Saturday, October 27, 2007

The War of the Worlds

Forget “Carrie.” Forget “The Exorcist.” Forget “Silence of the Lambs.” The scariest movie of all time is the 1953 version of “The War of the Worlds!” Well, at least that’s the case if you’re a little kid growing up in the 1970s. This film scared the you-know-what out of me as a child, and since Halloween is here again, I thought this would be a good time to revisit the Martian invasion. Again, I’ll try not to give away the complete story. I’ll just give you enough to get you interested and let you know why I love this film.

The movie begins menacingly, with a look at the other planets in our solar system (this was back in the days when Pluto was officially a planet and Uranus had the embarrassing pronunciation). The Martians determine that Earth would be the best world to colonize, and so begins their complicated invasion. You see, rather than just arrive and start shooting people immediately, their spaceships arrive disguised as meteors. Since everyone generally knows what a meteor is, nobody suspects anything too unusual. . .until the spaceships come creeping out of the meteors.

And when the machines creep out, they kind of look like a street light. . .they kind of look like the street lights next to my house! AAAAA!!! For a while, I was creeped out by those street lights, since they reminded me of the Martian spacecraft. All I had to do was look at them and imagine the hissing noise of the spaceships, and I was gone.

Anyway, the Martians come crawling out, and the first people to see them try to be friends with them. But it doesn’t quite work. The Martians blast them to dust with the now familiar sound of their ray. (Incidentally, the sound effects from this movie are ingrained into my memory forever!) Then they (somehow) cut off all electricity and communication lines as their spacecraft begin flying across the countryside destroying everything that might be a threat. More meteors land, and the true war begins. The special effects are still pretty special, even in this age of computer graphics.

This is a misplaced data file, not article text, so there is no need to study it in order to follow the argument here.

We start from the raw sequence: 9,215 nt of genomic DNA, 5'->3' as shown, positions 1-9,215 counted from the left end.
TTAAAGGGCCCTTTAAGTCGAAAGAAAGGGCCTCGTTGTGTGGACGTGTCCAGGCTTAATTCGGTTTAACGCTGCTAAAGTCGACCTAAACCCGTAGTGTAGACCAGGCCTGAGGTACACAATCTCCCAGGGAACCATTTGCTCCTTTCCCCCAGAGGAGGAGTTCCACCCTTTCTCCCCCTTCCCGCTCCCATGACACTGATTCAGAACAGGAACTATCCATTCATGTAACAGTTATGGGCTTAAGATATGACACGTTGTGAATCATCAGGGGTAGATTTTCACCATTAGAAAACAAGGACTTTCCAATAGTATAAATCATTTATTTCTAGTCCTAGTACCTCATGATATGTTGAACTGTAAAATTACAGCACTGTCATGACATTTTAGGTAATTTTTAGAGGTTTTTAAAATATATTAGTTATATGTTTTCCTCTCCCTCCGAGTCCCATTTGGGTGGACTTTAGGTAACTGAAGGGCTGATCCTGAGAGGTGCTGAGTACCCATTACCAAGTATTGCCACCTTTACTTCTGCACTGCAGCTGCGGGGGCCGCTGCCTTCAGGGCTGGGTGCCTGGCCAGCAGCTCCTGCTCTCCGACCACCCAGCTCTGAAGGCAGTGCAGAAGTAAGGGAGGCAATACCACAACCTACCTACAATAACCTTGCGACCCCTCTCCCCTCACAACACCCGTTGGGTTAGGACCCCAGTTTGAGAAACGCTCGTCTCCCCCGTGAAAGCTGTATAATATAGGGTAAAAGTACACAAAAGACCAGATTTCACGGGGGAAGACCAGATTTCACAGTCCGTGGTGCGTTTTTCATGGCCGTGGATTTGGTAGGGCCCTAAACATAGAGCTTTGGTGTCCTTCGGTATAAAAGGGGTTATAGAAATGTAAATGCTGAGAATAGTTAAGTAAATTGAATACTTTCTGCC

But not everyone is quick to fight. Someone asks, “Shouldn’t you try to communicate with them first, then shoot later if you have to?” What sounds like a reasonable idea is swiftly ignored, and so this person has to take matters into his own hands - in one of the most dramatic and touching moments of the movie.

Conventional weapons seem to have no effect on the Martian spacecraft. Ah, but what about atomic weapons? Surely they will save us! Everybody knows that nothing can withstand atomic weapons! Right? Right? As we shall see, mankind doesn’t know everything. Incidentally, the footage that you see of the “Flying Wing” in this movie is some of the only footage of that particular aircraft that is known to exist. And that voice. . .yes, it’s Paul Frees! The vocal artist who helped make the Disneyland attractions so memorable has a brief role in the movie. (Frees narrated the original “Great Moments with Mr. Lincoln” and the “Adventure through Inner Space” rides. He also voiced a few pirates in the “Pirates of the Caribbean” ride).